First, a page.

Relation between Discrete Variables (Rank Correlation)

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Spearman’s rank correlation coefficient

The starting point for the measurement of relationships of two discrete, or ordinal, variables $X$ and $Y$ are the ranks. $R(x_{i}),R(y_{i}),i=1,\dots ,n$ , which are assigned to the observations $x_{i}$ and $y_{j}$ according to their rank. The ranks are defined so that $R(x_{i})$ is equal to $1$ for the $x_{i}$ that takes on the largest value we have observed, is equal to $2$ for the $x_{i}$ that takes on the second largest value we have observed and so on. Spearman’s rank correlation coefficient is computed from the pairs of ranks as follows: $r_{s}=1-{\frac {6\sum _{i=1}^{n}\limits [R(x_{i})-R(y_{i})]^{2}}{n(n^{2}-1)}}=1-{\frac {6\sum _{i=1}^{n}\limits d_{i}^{2}}{n(n^{2}-1)}},\quad d_{i}=R(x_{i})-R(y_{i})$ Spearman’s rank correlation coefficient amounts to applying the Bravais-Pearson correlation coefficient to the ranks (rather than the observations themselves). It is true that: $\sum _{i=1}^{n}\limits R(x_{i})=\sum _{i=1}^{n}\limits R(y_{i})={\frac {n(n+1)}{2}}$ $\sum _{i=1}^{n}\limits R(x_{i})^{2}=\sum _{i=1}^{n}\limits R(y_{i})^{2}={\frac {n(n+1)(2n+1)}{6}}$ $\sum _{i=1}^{n}\limits R(x_{i})R(y_{i})={\frac {1}{2}}\left[\sum _{i=1}^{n}\limits R(x_{i})^{2}+\sum _{i=1}^{n}\limits R(y_{i})^{2}-\sum _{i=1}^{n}\limits (R(x_{i})-R(y_{i}))^{2}\right]$ The Bravais-Pearson Correlation Coefficient is calculated as: $r_{yx}={\frac {n\sum _{i=1}^{n}\limits x_{i}y_{i}-\sum _{i=1}^{n}\limits x_{i}\sum _{i=1}^{n}\limits y_{i}}{\sqrt {\left[n\sum _{i=1}^{n}\limits x_{i}^{2}-\left(\sum _{i=1}^{n}\limits x_{i}\right)^{2}\right]\left[n\sum _{i=1}^{n}\limits y_{i}^{2}-\left(\sum _{i=1}^{n}\limits y_{i}\right)^{2}\right]}}}$ If we use the corresponding ranks $R(x_{i})$ and $R(y_{i})$ instead of the observations $x_{i}$ and $y_{i}$ themselves then we have derived Spearman’s rank correlation coefficient: $r_{yx}={\frac {n\sum _{i=1}^{n}\limits R(x_{i})R(y_{i})-\sum _{i=1}^{n}\limits R(x_{i})\sum _{i=1}^{n}\limits R(y_{i})}{\sqrt {\left[n\sum _{i=1}^{n}\limits R(x_{i})^{2}-\left(\sum _{i=1}^{n}\limits R(x_{i})\right)^{2}\right]\left[n\sum _{i=1}^{n}\limits R(y_{i})^{2}-\left(\sum _{i=1}^{n}\limits R(y_{i})\right)^{2}\right]}}}$ $={\frac {n\cdot {\frac {1}{2}}\cdot 2{\frac {n(n+1)(2n+1)}{6}}-n\cdot {\frac {1}{2}}\sum _{i=1}^{n}\limits [R(x_{i})-R(y_{i})]^{2}-{\frac {n^{2}(n+1)^{2}}{4}}}{n\cdot {\frac {n(n+1)(2n+1)}{6}}-{\frac {n^{2}(n+1)^{2}}{4}}}}$ $=1-{\frac {6\sum _{i=1}^{n}\limits [R(x_{i})-R(y_{i})]^{2}}{n(n+1)(n-1)}}$ $=$ $r_{s}$ Properties of Spearman’s rank correlation coefficient:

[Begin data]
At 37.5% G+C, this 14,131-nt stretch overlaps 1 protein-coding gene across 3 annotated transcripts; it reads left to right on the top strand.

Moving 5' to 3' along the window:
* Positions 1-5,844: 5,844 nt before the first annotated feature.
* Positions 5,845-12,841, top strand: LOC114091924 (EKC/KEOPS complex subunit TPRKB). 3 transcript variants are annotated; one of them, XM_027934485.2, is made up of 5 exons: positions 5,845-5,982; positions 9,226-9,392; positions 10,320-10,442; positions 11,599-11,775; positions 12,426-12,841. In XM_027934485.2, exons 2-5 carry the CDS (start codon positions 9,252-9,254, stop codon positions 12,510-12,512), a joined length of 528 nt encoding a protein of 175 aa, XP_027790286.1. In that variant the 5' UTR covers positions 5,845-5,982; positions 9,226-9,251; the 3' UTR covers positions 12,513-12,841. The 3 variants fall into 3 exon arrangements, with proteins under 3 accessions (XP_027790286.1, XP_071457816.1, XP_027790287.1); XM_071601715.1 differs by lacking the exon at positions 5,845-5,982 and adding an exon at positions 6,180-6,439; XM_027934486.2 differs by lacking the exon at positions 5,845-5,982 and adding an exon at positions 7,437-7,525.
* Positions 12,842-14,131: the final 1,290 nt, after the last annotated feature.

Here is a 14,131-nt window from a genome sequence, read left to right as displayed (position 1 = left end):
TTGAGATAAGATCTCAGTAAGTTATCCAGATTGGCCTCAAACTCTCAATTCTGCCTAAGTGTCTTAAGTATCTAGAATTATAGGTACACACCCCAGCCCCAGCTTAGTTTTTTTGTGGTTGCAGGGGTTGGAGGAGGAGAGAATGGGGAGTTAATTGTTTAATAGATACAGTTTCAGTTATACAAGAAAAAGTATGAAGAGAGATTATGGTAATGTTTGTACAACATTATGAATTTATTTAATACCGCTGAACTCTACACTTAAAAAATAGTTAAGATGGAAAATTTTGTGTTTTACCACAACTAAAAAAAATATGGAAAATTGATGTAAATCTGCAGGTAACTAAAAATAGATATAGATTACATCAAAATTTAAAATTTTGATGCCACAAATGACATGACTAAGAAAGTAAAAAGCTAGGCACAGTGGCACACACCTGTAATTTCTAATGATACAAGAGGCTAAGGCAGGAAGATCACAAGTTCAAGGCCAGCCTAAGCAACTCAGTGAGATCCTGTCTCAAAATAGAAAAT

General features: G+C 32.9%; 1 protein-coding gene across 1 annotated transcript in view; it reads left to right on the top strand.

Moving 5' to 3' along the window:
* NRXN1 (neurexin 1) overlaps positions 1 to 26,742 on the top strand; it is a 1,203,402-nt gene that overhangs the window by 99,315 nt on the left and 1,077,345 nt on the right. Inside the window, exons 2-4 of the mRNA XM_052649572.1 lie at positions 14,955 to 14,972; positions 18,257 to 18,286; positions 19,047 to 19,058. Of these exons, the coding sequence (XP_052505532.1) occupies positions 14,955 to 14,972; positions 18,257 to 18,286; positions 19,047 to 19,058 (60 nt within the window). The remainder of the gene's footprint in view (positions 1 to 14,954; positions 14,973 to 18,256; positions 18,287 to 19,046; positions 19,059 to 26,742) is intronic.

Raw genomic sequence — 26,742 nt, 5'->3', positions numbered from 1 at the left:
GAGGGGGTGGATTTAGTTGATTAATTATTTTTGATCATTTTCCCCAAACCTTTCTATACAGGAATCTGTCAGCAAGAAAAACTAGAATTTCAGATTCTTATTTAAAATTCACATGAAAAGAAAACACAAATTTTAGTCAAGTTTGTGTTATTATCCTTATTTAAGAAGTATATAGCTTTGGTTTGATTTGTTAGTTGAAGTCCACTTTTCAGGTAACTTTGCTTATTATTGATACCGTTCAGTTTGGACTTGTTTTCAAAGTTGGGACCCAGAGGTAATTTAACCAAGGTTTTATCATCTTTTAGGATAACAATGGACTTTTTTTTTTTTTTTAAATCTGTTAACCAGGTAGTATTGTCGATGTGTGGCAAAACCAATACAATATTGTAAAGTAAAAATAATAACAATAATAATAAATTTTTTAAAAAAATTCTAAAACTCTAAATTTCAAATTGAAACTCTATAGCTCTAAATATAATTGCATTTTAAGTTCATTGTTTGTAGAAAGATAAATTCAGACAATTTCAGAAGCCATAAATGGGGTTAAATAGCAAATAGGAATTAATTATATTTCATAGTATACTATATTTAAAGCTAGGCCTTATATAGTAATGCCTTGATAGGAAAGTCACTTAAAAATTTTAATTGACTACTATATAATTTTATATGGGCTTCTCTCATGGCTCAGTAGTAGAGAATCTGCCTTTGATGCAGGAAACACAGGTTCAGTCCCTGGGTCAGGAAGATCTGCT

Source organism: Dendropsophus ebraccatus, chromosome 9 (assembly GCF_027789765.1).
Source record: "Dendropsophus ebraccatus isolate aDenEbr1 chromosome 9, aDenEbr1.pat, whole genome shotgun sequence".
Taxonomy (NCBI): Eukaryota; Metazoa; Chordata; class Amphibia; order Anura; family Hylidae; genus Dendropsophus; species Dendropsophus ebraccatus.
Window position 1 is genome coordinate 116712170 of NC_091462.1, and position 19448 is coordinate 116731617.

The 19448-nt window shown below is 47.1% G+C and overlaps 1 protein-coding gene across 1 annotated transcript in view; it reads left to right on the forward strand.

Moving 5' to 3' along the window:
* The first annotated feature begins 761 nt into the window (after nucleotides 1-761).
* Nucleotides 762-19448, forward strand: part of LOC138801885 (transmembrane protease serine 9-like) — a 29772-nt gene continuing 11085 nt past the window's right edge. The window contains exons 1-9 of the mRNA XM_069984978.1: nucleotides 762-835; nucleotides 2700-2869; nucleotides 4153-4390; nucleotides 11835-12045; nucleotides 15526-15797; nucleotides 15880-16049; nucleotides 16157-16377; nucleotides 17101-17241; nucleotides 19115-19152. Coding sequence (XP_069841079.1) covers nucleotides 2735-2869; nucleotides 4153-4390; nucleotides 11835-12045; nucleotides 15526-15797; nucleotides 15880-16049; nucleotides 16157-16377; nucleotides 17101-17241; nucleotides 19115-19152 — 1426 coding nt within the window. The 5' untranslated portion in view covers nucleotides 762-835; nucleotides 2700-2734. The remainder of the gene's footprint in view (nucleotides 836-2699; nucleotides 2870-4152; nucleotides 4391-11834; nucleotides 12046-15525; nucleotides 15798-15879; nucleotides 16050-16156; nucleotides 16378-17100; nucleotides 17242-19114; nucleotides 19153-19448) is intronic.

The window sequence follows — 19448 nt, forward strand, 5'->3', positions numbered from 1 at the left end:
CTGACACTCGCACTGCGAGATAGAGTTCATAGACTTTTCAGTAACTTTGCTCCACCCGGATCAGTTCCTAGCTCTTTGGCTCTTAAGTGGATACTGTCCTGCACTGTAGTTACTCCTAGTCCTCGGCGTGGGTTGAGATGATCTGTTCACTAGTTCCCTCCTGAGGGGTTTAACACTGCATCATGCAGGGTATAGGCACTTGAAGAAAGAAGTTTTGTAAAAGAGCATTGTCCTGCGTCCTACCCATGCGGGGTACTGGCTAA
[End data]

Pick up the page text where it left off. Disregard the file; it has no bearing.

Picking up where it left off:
• Spearman’s rank correlation coefficient can only take on values between -1 and +1: $-1<=r_{s}<=1$ .
• The rank correlation coefficient takes on the value +1 if the ranks behave exactly the same way, i.e.: $R(x_{i})=R(y_{i})$ for all $i$ .
• Spearman’s rank correlation coefficient takes on the value -1, if the ranks are perfectly opposed to each other, i.e.: $R(x_{i})=n+1-R(y_{i})$ for all $i$ .

example:

$X$ - Ranking of an athlete in downhill skiing $Y$ - Ranking of an athlete in slalom Does there exist a relationship between the ranking in both disciplines?

athlete 1 2 3 4 5 6
downhill  $R(x_{i})$ 2 1 3 4 5 6
slalom  $R(y_{i})$ 2 3 1 5 4 6
${d_{i}}^{2}$ 0 4 4 1 1 0

The coefficient $r_{s}$ $=$ $0.714$ points to a strong relationship between the ranking in both disciplines.

Kendall’s rank correlation coefficient

Kendall’s rank correlation coefficient is based on the comparison of the order relation for all possible pairs of observations of two variables. Concordant are the pairs of variables which show the same order relation, i. e. which show for both variables a low or high value. Discordant are the pairs which show a different order relation, that is which show in one of the variables a low and in the other variable a high value. Moreover, there can be pairs of variables, which are equal in terms of one value or both values. We call this bounding. The number of concordant pairs $P$ and discordant pairs $Q$ can be calculated as follows:

• The variable pairs $R(x_{i})$ a $R(y_{i})$ are sorted in increasing order of $R(x_{i})$ .